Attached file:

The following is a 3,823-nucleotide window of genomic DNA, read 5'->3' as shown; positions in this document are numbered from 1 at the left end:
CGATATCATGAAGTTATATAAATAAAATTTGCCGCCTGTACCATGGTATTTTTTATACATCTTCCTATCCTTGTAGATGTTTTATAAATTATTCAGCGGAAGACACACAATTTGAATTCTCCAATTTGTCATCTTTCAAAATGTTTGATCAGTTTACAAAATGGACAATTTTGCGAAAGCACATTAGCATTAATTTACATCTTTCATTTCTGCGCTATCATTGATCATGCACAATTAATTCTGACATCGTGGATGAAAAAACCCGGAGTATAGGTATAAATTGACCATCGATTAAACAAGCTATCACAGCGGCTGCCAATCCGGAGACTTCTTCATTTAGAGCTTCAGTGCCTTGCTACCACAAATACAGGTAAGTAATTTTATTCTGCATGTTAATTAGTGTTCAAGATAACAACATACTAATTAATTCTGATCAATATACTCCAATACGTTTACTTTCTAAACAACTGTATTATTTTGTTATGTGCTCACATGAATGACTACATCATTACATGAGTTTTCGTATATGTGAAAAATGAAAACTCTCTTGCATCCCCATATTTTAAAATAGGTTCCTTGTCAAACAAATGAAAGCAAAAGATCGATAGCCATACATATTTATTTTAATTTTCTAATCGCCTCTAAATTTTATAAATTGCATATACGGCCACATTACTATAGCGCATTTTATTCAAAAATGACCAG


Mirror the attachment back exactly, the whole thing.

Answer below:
The following is a 3,823-nucleotide window of genomic DNA, read 5'->3' as shown; positions in this document are numbered from 1 at the left end:
CGATATCATGAAGTTATATAAATAAAATTTGCCGCCTGTACCATGGTATTTTTTATACATCTTCCTATCCTTGTAGATGTTTTATAAATTATTCAGCGGAAGACACACAATTTGAATTCTCCAATTTGTCATCTTTCAAAATGTTTGATCAGTTTACAAAATGGACAATTTTGCGAAAGCACATTAGCATTAATTTACATCTTTCATTTCTGCGCTATCATTGATCATGCACAATTAATTCTGACATCGTGGATGAAAAAACCCGGAGTATAGGTATAAATTGACCATCGATTAAACAAGCTATCACAGCGGCTGCCAATCCGGAGACTTCTTCATTTAGAGCTTCAGTGCCTTGCTACCACAAATACAGGTAAGTAATTTTATTCTGCATGTTAATTAGTGTTCAAGATAACAACATACTAATTAATTCTGATCAATATACTCCAATACGTTTACTTTCTAAACAACTGTATTATTTTGTTATGTGCTCACATGAATGACTACATCATTACATGAGTTTTCGTATATGTGAAAAATGAAAACTCTCTTGCATCCCCATATTTTAAAATAGGTTCCTTGTCAAACAAATGAAAGCAAAAGATCGATAGCCATACATATTTATTTTAATTTTCTAATCGCCTCTAAATTTTATAAATTGCATATACGGCCACATTACTATAGCGCATTTTATTCAAAAATGACCAG